Introducing Azure Key Vault and Managed HSM Engine: An Open-Source Project

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@popliu and I are thrilled to be introducing a new Microsoft open-source project: Azure Key Vault and Managed HSM engine, which is compatible with OpenSSL.

 

Azure Key Vault and Managed HSM Engine allows OpenSSL-based applications to use RSA/EC private keys protected by Azure Key Vault and Managed HSM. It leverages the OpenSSL engine interface to perform cryptographic operations inside Azure Key Vault and Managed HSM. The goal is to seamlessly onboard OpenSSL-based applications to these services.

 

High-Level Design

 

At a high level, the workflow is described in the diagram below.

 

dhruviyer_0-1638841023406.png

 

The workflow has two parts:

 

1. Key Management

 

The security admin creates the Azure Key Vault or Managed HSM resource, then provisions keys in it. The security admin also manages access to the keys via RBAC (Role-Based Access Control). In this workflow, the application will be deployed to an Azure VM or ARC VM. The VM will be assigned a managed system identity, and the security admin grants access to the key by assigning appropriate Azure roles to the managed system identity.

 

2. Application

 

The application code will use the OpenSSL library for cryptographic operations and specify the key to be used via an engine private key string. Under the hood, cryptographic operations are performed by the engine. The engine will first acquire the access token from Azure IMDS and then parse the engine private key string to generate the RESTful API URL and convert the cryptographic operation to a RESTful API call. After the remote Azure Key Vault or Managed HSM finishes the cryptographic operation and returns the result, the engine will convert the result and return it back to the application.

 

The engine private key string contains five sections separated by semicolons:

 

engine:e_akv:[Key Vault type]:[Azure Key Vault or HSM name]:[key name]

 

  • The first section engine is reserved and should NOT be changed.
  • The second section is for the engine name. e_akv stands for “engine for Azure Key Vault.”
  • The third section is for the type of Azure Key Vault. There are two types: “vault” and “managedHsm.” If the key is stored in Azure Key Vault, then the value will be “vault.” If the key is stored in managed HSM, the value will be “managedHsm.” They are case-insensitive.
  • The fourth section is for the name of the Azure key vault or managed HSM which is created by the security admin.
  • The fifth section is the key’s name.

The value from the third, fourth, and fifth sections will be used to generate the restful API URL to access the Azure Key Vault or Managed HSM.

 

For example, the engine string

 

engine:e_akv:managedHsm:myHsm:myKey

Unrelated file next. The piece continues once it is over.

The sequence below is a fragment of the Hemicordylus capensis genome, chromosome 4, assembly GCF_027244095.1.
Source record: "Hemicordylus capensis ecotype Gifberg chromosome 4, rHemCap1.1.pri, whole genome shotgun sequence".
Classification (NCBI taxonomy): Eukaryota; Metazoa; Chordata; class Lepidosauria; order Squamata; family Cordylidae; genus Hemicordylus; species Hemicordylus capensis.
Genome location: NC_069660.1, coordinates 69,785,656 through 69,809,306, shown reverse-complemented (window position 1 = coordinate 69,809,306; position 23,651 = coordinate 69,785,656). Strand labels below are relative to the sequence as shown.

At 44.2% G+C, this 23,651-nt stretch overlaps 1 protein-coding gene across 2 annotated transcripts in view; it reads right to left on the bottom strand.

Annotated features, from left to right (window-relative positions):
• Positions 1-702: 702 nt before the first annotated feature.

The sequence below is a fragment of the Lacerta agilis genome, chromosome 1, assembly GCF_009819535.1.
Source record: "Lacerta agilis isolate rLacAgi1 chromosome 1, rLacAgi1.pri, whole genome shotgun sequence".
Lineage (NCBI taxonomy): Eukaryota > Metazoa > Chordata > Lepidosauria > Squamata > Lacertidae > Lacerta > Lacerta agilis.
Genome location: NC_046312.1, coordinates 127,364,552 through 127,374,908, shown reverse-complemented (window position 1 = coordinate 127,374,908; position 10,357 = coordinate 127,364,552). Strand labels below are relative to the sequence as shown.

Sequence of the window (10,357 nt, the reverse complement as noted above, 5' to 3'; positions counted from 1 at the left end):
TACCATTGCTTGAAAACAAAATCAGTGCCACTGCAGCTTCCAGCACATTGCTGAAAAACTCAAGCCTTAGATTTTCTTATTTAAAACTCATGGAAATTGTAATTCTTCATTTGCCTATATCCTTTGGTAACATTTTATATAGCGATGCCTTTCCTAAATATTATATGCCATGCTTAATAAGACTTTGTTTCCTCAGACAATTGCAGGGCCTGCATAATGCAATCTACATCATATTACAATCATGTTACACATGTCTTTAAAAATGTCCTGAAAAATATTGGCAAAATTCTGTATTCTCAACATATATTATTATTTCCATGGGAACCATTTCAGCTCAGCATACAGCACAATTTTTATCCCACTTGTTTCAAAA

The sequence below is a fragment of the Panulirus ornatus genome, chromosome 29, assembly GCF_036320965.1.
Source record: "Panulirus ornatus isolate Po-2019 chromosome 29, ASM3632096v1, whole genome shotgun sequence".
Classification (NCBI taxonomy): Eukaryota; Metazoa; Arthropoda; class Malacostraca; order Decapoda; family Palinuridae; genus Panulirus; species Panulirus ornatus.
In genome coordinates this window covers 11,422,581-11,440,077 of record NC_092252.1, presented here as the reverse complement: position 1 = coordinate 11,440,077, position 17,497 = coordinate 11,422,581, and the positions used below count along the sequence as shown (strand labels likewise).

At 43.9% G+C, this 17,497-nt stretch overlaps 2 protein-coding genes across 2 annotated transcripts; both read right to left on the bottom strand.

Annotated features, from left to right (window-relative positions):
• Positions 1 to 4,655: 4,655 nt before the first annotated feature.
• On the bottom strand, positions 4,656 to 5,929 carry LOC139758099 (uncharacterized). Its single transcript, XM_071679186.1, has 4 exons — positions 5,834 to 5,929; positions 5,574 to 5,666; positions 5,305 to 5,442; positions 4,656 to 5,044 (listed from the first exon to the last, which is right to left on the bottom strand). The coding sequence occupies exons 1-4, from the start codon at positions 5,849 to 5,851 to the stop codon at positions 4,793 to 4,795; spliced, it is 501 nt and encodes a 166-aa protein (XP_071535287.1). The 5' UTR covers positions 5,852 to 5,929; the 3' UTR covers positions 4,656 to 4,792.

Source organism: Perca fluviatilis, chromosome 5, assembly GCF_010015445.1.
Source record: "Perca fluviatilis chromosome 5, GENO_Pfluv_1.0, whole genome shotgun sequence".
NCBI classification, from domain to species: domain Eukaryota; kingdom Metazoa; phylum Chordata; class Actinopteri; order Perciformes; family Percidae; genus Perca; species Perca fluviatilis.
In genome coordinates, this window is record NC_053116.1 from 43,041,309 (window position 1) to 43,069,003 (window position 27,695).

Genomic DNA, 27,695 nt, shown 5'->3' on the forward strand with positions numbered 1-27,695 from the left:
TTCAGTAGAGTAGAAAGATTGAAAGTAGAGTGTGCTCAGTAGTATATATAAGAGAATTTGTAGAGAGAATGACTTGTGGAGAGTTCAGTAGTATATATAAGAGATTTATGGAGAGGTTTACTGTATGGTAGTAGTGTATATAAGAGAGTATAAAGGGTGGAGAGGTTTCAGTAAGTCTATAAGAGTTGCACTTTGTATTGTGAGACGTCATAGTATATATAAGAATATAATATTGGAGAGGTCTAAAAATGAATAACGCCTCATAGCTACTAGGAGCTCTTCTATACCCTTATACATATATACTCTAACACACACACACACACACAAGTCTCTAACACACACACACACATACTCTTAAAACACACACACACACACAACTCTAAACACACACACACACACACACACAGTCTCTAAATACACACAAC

will generate the RESTful API URL

 

https://myHsm.managedhsm.azure.net/keys/myKey

 

Keyless TLS

 

For the engine, an important user scenario is ‘Keyless TLS.’ Keyless TLS is a model where the TLS private key (either RSA or EC) is stored in either Azure Key Vault or Managed HSM.​ The web service no longer keeps the private key on the server. This enables a customer to deploy this service to any server in the cloud but use the private key stored in the key vault or managed HSM owned by the customer.

 

To demonstrate Keyless TLS for NGINX using Azure Key Vault, click the “Deploy to Azure” button in the engine's Linux VM Build Agent README

dhruviyer_1-1638841023409.png

 

This will first create an Azure Linux VM and Azure Key Vault. The Azure Linux VM will be used as a build machine to build the engine. The VM will also be used as the test machine to run NGINX using the key stored in the Azure Key Vault. The entire process is automated via the Azure Bicep. Users can check the result by logon to the Azure Linux VM and looking for the logs under

 

/var/lib/waagent/custom-script/download/

 

For managed HSM testing, please refer to the engine's NGINX Managed HSM Sample README

 

Summary

 

In summary, for customers who are developing Keyless TLS applications in Azure, this engine provides a lot of benefits:

  1. Minimum changes to the existing application code
  2. Easy key and access management through Azure portal or Azure CLI
  3. Works for Azure VMs or Azure ARC servers with Managed Identity
  4. Simple application deployment with one .so or .dll engine binary and engine private key string to specify the private key.

 

Stay tuned for future posts, where we can explore integration with Azure DevOps, gRPC, and EC keys. The team welcomes contributions to the projects via the Microsoft Open Source Github.

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